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Veggie Bollocks

BBC NEWS | Health | High IQ link to being vegetarian

Intelligent children are more likely to become vegetarians later in life, a study says.

A Southampton University team found those who were vegetarian by 30 had recorded five IQ points more on average at the age of 10.

There was no difference in IQ score between strict vegetarians and those who said they were vegetarian but who reported eating fish or chicken.

Researchers said the findings were partly related to better education and higher occupational social class, but it remained statistically significant after adjusting for these factors.

I wish John at Numberwatch had the energy to go through the figures but my cursory look suggests that it is simply that the distribution of meat eaters is across the whole IQ spectrum, including the knuckle-dragger end as well as the "top" end, whereas the prissy veggies, and especially the pretend veggies, concentrate at the Guardian reading point of the IQ scale. And is there anything more pathetic than being a pretend veggie? A pretend Duke or war hero may be reprehensible but at least they wish to be something better than they are....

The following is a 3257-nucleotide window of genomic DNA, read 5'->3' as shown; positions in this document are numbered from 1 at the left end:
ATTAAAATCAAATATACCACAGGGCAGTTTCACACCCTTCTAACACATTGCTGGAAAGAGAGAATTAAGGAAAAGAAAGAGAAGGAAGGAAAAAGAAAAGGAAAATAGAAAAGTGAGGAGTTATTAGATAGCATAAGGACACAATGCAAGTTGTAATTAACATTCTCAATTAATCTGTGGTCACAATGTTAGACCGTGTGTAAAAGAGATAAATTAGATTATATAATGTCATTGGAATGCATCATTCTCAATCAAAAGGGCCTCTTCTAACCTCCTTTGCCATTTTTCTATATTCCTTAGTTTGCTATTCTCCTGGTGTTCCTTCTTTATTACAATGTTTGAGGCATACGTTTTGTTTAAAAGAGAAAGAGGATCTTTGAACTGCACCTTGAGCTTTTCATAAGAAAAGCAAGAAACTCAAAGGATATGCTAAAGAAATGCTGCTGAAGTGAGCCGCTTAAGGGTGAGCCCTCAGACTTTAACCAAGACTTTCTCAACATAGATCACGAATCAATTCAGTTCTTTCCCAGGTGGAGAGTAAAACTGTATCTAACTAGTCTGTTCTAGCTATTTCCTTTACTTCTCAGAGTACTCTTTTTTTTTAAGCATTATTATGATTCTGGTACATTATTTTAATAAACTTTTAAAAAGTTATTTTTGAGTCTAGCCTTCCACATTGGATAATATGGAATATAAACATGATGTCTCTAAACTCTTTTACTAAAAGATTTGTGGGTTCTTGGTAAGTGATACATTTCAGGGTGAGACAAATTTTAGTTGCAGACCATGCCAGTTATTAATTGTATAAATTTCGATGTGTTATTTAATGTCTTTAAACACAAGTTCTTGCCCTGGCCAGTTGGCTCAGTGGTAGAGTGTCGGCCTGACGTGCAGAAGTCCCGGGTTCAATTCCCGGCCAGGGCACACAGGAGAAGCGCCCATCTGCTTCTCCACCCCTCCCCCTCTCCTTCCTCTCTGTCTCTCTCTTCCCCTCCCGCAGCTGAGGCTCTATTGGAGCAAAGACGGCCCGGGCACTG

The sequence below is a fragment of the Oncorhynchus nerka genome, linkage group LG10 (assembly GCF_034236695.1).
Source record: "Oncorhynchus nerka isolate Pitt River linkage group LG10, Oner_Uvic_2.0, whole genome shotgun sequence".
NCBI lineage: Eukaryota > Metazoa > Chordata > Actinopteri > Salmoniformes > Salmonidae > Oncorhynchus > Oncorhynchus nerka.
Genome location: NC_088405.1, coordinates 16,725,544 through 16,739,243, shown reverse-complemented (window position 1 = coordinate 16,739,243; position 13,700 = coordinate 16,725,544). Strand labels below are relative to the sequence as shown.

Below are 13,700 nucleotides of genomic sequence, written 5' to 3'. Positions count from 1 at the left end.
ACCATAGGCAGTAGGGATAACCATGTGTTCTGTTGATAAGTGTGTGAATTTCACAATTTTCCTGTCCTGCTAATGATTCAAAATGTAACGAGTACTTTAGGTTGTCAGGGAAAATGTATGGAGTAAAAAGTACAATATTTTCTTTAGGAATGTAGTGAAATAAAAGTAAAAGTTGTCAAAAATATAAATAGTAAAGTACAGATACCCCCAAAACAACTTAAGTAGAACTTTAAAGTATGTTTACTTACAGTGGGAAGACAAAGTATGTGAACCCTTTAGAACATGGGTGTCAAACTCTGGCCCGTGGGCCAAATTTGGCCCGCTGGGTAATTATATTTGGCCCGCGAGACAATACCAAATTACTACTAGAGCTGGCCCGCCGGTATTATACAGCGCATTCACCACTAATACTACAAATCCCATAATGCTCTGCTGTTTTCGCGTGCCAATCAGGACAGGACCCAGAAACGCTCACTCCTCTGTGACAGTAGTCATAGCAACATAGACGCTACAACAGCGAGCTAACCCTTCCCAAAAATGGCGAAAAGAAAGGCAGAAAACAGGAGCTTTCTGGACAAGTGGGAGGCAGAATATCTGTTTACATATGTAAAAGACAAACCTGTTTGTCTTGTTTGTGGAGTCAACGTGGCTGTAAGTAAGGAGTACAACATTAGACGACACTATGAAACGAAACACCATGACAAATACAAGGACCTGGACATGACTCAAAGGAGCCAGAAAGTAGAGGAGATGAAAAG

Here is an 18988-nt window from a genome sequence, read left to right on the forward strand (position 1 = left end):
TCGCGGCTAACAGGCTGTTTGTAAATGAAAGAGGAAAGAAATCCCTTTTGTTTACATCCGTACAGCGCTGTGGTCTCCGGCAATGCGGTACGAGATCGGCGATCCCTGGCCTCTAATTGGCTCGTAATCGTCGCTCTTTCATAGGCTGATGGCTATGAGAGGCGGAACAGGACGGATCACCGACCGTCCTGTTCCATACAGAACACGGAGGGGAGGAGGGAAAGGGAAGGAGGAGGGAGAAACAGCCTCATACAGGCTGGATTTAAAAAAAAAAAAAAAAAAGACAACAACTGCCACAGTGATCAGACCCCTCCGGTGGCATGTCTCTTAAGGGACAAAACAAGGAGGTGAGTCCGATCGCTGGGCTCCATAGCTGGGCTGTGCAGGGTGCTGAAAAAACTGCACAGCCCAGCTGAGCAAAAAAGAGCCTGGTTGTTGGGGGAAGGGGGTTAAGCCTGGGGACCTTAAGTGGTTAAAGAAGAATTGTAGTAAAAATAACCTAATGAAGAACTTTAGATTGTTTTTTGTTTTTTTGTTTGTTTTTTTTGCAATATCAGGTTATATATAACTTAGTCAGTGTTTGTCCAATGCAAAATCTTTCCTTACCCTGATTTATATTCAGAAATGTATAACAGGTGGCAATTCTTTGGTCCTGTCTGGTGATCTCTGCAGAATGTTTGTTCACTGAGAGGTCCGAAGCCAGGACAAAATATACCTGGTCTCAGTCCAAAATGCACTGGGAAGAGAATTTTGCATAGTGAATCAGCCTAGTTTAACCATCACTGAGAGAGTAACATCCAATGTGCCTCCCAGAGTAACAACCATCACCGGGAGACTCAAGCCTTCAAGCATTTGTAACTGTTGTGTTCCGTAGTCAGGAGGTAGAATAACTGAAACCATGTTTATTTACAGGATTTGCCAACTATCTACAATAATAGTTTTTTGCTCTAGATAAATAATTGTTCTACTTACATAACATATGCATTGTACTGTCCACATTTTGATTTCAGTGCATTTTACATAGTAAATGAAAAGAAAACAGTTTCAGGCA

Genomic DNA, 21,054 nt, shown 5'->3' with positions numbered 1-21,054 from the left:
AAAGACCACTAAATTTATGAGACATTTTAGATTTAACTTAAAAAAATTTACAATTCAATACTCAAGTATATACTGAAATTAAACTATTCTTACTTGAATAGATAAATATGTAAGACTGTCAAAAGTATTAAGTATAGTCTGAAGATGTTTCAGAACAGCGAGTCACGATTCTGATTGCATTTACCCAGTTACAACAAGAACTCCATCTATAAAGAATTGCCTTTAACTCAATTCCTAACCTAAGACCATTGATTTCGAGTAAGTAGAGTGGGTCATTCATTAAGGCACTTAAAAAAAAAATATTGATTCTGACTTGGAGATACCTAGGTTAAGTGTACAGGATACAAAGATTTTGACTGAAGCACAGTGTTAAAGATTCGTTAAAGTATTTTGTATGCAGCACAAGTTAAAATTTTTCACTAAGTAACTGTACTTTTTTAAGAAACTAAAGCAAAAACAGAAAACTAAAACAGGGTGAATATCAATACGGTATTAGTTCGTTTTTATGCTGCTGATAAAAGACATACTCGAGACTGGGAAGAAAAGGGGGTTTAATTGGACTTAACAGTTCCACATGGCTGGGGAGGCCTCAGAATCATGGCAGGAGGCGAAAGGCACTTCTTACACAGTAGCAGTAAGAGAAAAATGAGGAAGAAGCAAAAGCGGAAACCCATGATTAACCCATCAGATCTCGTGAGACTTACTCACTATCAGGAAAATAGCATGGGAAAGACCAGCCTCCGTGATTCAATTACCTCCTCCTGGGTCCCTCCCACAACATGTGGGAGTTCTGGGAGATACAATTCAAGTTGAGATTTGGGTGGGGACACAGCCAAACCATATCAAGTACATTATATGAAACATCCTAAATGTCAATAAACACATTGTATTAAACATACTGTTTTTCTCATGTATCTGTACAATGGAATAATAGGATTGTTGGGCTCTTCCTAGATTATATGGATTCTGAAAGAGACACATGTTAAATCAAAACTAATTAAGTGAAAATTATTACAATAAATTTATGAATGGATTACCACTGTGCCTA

Comments

But I like eating meat.

but I like killing stuff & eating it

This was the report in the Indy.

The study, published in the British Medical Journal, was based on more than 8,000 people born in 1970 whose IQ was measured at age 10. Now aged 36, the researchers found 366, just under one in 20, said they were vegetarians (a third of these ate chicken or fish but none touched red meat).

In other words, 122 thought chicken and fish were vegetables, how bright is that?

I have accepted the invitation to comment at http://www.numberwatch.co.uk/2006%20December.htm#intelligence

How much brainpower does it take to creep up on a lettuce and kill it? And actually, harbinger, if you think about the principal ingredients of, say, a chicken and mushroom pie, it is hard to decide which is more stupid: the chicken or the mushrooms. Chickens are borderline vegetables, like food scientists.

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